Brain-computer Interfaces

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SARDAR PATEL INSTITUTE OF TECHNOLOGY AND MANAGEMENT:

SARDAR PATEL INSTITUTE OF TECHNOLOGY AND MANAGEMENT DEPT. OF COMPUTER SCIENCE ENGINEERING Prepared by:- Himanshu Paliwal CSE(3rd sem) Brain-computer Interfaces (BCI)

Brain-computer Interfaces:

Brain-computer Interfaces It is a bidirectional/direct communication pathway between the brain and an external device. Research on BCI began in the 1970s at the  University of California Los Angeles (UCLA)

Introduction (1 of 2) :

Introduction (1 of 2) Its also known as direct neural interface or a brain–machine interface (BMI) Human-computer-interaction involves directly translating thoughts of the user into commands to the computer. As we all know our brains are filled with neurons, individual nerve cells connected to one another by dendrites and axons. Hans Berger

Introduction (2 of 2):

Introduction (2 of 2) Every time we think, move, feel or remember something, our neurons are at work. The signals are generated by differences in electric potential carried by ions on the membrane of each neuron. One can detect those signals, interpret what they mean and use them to direct a device of some kind.

PowerPoint Presentation:

Nicolelis monkey experiment

PowerPoint Presentation:

Electrode plantation

BCI Input and Output:

BCI Input and Output The easiest and least invasive method is a set of electrodes -- a device known as an electroencephalograph (EEG) -- attached to the scalp. The electrodes can read brain signals.

The basic mechanism [Output]  :

The basic mechanism [Output] The electrodes measure minute differences in the voltage between neurons. The signal is then amplified and filtered. In current BCI systems, it is then interpreted by a computer program.

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Output

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In 2004 an electrode array was implanted into his brain to restore functionalities he had lost due to paralysis. Matt Nagle - The first person subjected to BCI research. He was able to control the TV, check emails and do basically everything that can be achieved by using a mouse.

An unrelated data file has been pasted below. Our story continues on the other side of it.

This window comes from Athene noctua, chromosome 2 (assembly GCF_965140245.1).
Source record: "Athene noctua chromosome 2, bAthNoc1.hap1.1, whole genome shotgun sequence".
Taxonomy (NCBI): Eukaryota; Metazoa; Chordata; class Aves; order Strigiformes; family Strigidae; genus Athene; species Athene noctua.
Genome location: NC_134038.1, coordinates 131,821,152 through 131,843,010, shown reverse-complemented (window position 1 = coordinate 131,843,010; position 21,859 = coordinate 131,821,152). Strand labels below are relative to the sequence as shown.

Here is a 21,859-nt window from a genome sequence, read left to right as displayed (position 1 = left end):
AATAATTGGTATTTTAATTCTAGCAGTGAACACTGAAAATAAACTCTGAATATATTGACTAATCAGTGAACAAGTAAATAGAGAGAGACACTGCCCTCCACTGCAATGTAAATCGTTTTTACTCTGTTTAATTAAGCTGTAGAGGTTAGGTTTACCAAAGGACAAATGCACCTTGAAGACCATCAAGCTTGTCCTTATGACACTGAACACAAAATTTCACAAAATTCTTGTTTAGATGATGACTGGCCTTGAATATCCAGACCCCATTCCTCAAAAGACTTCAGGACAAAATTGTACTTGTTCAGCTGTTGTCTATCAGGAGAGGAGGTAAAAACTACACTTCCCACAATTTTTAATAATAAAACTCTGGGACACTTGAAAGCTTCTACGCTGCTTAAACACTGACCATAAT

The basic mechanism [Input]:

The basic mechanism [Input] Feeding electrical signals to the brain is the biggest challenge. A computer converts a signal, such as one from a video camera, into the voltages necessary to trigger neurons. The signals are sent to a proper area of brain, the subject would be able to visual image corresponding to what the camera sees.

Magnetic Resonance Image [MRI]:

Magnetic Resonance Image [MRI] It produces very high-resolution images of brain activity. It can be used as BCI input. If we want to control a robot. We would ask the subject to think about moving his/her actual arm.

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Using MRI

BCI Applications (1 of 2):

BCI Applications (1 of 2) The most interesting thing is the development of devices that can be controlled by thoughts. For example:- Ability to control a video game by thought. Changing channels with your mind. Controlling a computer cursor via mental commands Give senses to the disabled people.

BCI Applications (2 of 2):

BCI Applications (2 of 2) External knowledge databases (Google in your head) A typical keypad can be replaced with a imaginary keypad using BCI.

Latest Achievements :

Latest Achievements A company called Cyberkinetics has produced a pill sized chip called Braingate which is more effective than any other technique. It consists of 100 electrodes.

Current Projects:

Current Projects Berlin Brain-Computer-Interface (BBCI) The BBCI project is sponsored by the Ministry for Education and Research of the German government. The goal of the project is the development of an EEG based BCI system. Graz Brain-Computer-Interface The University of Graz, Austria has also a research project for Brain-Computer-Interfaces.

BCI Drawbacks:

BCI Drawbacks There are chemical processes involved which EEGs can't pick up on. EEGs measure tiny voltage potentials. BCI require a wired connection to the equipment. Equipment for BCI is not portable. “Reading” of the mind could be put to criminal use, e.g. unwanted reading of passwords, locations, etc.

References:

References Hans Berger http://en.wikipedia.org/wiki/Hans_Berger Brain-Computer Interface http://www.nanoaging.com/wiki/Braincomputer_interface Graz Brain-Computer-Interface http://bci.tugraz.at/index.html

Thank You:

Thank You DEPT. OF COMPUTER SCIENCE ENGINEERING

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